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The Real Indian IQ
National Merit 2013, Washington State

Ahluwalia = Khatri

Gulati = Khatri

Patel = Patel

Sirohi = Khatri

Bachan = Kayasth

Thevuthasan = Tamil Velala

Singh = Jat Sikh

Sukumar = Nair

Malik = Khatri

Sanjay = SIB

Jayaram = SIB

Jain = Jain

Narayanan = SIB

Ranade = SIB

Sanu = NIB

Sriram = SIB

Palekar = SIB

Shyamkumar = SIB

Srivatsan = SIB

Ramesh = SIB
Above, Total = 20

SIB = 9

Khatri = 4

Jain = 1

NIB = 1

The brahmin-khatri-jain combo has 15 / 20 slots
2013 National Merit, Orange County, California

Total = 254 slots

Mehta = NIB-guj

Patel = Patel

Patel = Patel

Shah = NI-bania-guj

Mahesh = SIB

Patel = Patel

Pasricha = Rajput

Rohit = SIB

Ghanshani = Sindhi

Patil = Maratha

Ghosh = Kayastha- bengali

Paladugu = Kamma

Sheth = Jain

Janardan = SIB

Raj = Rajput

Attal = Maheshwari bania

Nandan = SIB

Total = 17

Asian Indian in Orange County = 420

Strike rate = 4%

IQ = 135 - 28 = 107
Palo Alto, California, 2013 National Merit

Total = 67

Kannan = SIB

Sarathy = SIB

Ahuja = Khatri

Singh = Rajput

Ram = SIB

Total Indians = 44

Strike rate = 11%

IQ = 135 - 18 = 117
National Merit 2013, Michigan

Total = 66

Premkumar = SIB

Lalitha = SIB

Ananya = NIB

Saha = Kayastha, bengali

Sahay = Kayastha

Sarkar = Kayastha, Bengali

Datta = Kayastha, Bengali

Puttagunta = Kamma

Khatri = Khatri

Bijlani = Sindhi

Chand = Khatri

Desai = NIB-guj

Dogra = Rajput

Iyer = SIB

Kapadia = NI bania

Pranav = SIB

Mishra = NIB

Anusha = SIB

Reddy = Reddy

Bansal = NI bania

Bhandari = Rajput

Desai = NIB - guj

Prasad = SIB

Ravi = SIB

Hiremath = Lingayat

Jain = Jain

Prabhu = Kayasth

Sondhi = Khatri

Tadepalli = Kamma

Taranath = NIB - bengali

Veluswamy = Tamil Velala

Roy = NIB - bengali

Tata = Parsi

Siva = SIB

Anishetty = Shetty

Anisha = SIB

Bolineni = Kamma

Aditi = SIB

Kanneganti = Kamma

Iyer = SIB

Sharma = NIB

Shekar = SIB

Venugopal = SIB

Kakar = Khatri

Munugula = Kamma

Nistala = Kamma

Ravipati = Kamma

Vidya = SIB

Swaminathan = SIB

Tetali = Kamma

Patke = SIB

Krishnan = SIB

Wadhwa = Khatri

Venkatesh = SIB

Murali = SIB

Patel = Patel

Ghosh = Bengali Kayastha

Aditya = SIB

Chandra = Khatri

Lavanya = SIB

Karthik = SIB

Maruthi = SIB

Sivaraman = SIB

Ganapati = SIB

Priya = NI bania

Janardan = SIB

There is statistical data to show that the height of Indian children is correlated to their and their neighbourhood’s access to toilets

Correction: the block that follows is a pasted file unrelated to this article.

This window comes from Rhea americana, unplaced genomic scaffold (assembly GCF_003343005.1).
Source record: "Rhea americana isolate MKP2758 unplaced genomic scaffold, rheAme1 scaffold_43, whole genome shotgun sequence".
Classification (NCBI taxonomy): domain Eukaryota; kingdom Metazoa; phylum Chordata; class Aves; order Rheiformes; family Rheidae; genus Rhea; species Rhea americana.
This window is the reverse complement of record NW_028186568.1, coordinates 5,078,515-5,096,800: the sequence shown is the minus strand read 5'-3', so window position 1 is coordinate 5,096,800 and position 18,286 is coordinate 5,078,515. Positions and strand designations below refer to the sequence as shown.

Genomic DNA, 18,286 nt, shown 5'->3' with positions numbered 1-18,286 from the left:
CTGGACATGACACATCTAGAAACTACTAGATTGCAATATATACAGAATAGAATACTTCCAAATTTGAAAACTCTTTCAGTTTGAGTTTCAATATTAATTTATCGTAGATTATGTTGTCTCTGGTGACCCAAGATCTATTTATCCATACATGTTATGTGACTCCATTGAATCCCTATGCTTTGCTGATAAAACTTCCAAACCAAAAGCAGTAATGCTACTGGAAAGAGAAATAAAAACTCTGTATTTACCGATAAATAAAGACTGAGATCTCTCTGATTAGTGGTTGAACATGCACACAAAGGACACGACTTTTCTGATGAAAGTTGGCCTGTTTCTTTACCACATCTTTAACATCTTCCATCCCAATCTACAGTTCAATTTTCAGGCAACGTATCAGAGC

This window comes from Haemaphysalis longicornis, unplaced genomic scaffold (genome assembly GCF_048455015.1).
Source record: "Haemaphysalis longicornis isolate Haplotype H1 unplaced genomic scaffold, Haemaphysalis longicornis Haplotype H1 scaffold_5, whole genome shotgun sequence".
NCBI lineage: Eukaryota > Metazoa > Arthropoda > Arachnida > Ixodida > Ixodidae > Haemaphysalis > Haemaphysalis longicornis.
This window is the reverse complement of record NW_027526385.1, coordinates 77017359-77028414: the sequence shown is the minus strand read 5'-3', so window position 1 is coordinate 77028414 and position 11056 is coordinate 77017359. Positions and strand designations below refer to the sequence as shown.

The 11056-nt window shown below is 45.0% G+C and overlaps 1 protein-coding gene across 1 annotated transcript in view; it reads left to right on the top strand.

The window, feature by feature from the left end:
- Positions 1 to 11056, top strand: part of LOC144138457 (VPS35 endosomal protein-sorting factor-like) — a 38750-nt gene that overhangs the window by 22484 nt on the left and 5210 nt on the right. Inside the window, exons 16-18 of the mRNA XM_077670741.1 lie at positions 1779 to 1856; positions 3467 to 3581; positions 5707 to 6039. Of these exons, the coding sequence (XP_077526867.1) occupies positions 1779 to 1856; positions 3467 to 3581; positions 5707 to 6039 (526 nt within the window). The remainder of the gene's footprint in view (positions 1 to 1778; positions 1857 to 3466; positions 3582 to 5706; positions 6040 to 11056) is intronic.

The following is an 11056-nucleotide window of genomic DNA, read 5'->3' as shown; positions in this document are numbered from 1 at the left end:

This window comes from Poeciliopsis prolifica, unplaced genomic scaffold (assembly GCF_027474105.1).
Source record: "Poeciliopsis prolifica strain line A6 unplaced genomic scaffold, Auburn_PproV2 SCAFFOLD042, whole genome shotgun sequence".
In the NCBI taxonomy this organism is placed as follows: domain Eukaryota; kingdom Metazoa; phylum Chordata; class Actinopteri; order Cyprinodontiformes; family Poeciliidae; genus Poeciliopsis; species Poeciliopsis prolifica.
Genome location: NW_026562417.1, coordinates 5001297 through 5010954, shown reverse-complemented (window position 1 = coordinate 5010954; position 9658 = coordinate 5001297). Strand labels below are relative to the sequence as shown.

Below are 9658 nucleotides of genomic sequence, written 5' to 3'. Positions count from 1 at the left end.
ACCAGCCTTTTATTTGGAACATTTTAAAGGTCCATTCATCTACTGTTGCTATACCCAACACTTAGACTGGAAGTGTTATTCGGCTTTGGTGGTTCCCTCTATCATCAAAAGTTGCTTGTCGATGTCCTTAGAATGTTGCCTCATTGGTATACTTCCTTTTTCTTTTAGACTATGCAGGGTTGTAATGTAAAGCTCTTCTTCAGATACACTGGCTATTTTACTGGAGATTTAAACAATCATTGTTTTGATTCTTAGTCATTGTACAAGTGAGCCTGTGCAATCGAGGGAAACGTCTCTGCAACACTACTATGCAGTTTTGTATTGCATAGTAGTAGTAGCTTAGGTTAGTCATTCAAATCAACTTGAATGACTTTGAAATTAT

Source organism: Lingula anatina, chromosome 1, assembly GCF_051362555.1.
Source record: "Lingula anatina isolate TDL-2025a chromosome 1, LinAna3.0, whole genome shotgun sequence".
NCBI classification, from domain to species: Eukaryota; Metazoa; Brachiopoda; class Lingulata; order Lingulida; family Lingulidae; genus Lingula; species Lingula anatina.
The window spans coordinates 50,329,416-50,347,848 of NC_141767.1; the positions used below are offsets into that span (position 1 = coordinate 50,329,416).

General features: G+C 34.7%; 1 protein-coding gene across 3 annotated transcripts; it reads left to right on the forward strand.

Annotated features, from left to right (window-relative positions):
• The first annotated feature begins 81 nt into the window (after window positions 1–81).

You can learn a lot from measuring children’s height. How tall a child has grown by the time she is a few years old is one of the most important indicators of her well-being. This is not because height is important in itself, but because height reflects a child’s early-life health, absorbed nutrition and experience of disease.

Because health problems that prevent children from growing tall also prevent them from growing into healthy, productive, smart adults, height predicts adult mortality, economic outcomes and cognitive achievement. The first few years of life have critical life-long consequences. Physical or cognitive development that does not happen in these first years is unlikely to be made up later.

So it is entirely appropriate that news reports in India frequently mention child stunting or malnutrition. Indian children are among the shortest in the world. Such widespread stunting is both an emergency for human welfare and a puzzle.

Why are Indian children so short? Stunting is often considered an indicator of “malnutrition,” which sometimes suggests that the problem is that children don’t have enough food. Although it is surely a tragedy that so many people in India are hungry, and it is certainly the case that many families follow poor infant feeding practices, food appears to be unable to explain away the puzzle of Indian stunting.


One difficult fact to explain is that children in India are shorter, on average, than children in Africa, even though people are poorer, on average, in Africa. This surprising fact has been called the “Asian enigma.” The enigma is not resolved by genetic differences between the Indian population and others. Babies adopted very early in life from India into developing countries grow much taller. Indeed, history is full of examples of populations that were deemed genetically short but eventually grew as tall as any other when the environment improved.

So, what input into child health and growth is especially poor in India? One answer that I explore in a recent research paper is widespread open defecation, without using a toilet or latrine. Faeces contain germs that, when released into the environment, make their way onto children’s fingers and feet, into their food and water, and wherever flies take them. Exposure to these germs not only gives children diarrhoea, but over the long term, also can cause changes in the tissues of their intestines that prevent the absorption and use of nutrients in food, even when the child does not seem sick.

More than half of all people in the world who defecate in the open live in India. According to the 2011 Indian census, 53 per cent of households do not use any kind of toilet or latrine. This essentially matches the 55 per cent found by the National Family Health Survey in 2005.

Open defecation is not so common elsewhere. The list of African countries with lower percentage rates of open defecation than India includes Angola, Burundi, Cameroon, Democratic Republic of the Congo, Ethiopia, Ghana, Kenya, Liberia, Malawi, Rwanda, Senegal, Sierra Leone, South Africa, Tanzania, Uganda, Zambia, and more. In 2008, only 32 per cent of Nigerians defecated in the open; in 2005, only 30 per cent of people in Zimbabwe did. No country measured in the last 10 years has a higher rate of open defecation than Bihar. Twelve per cent of all people worldwide who openly defecate live in Uttar Pradesh.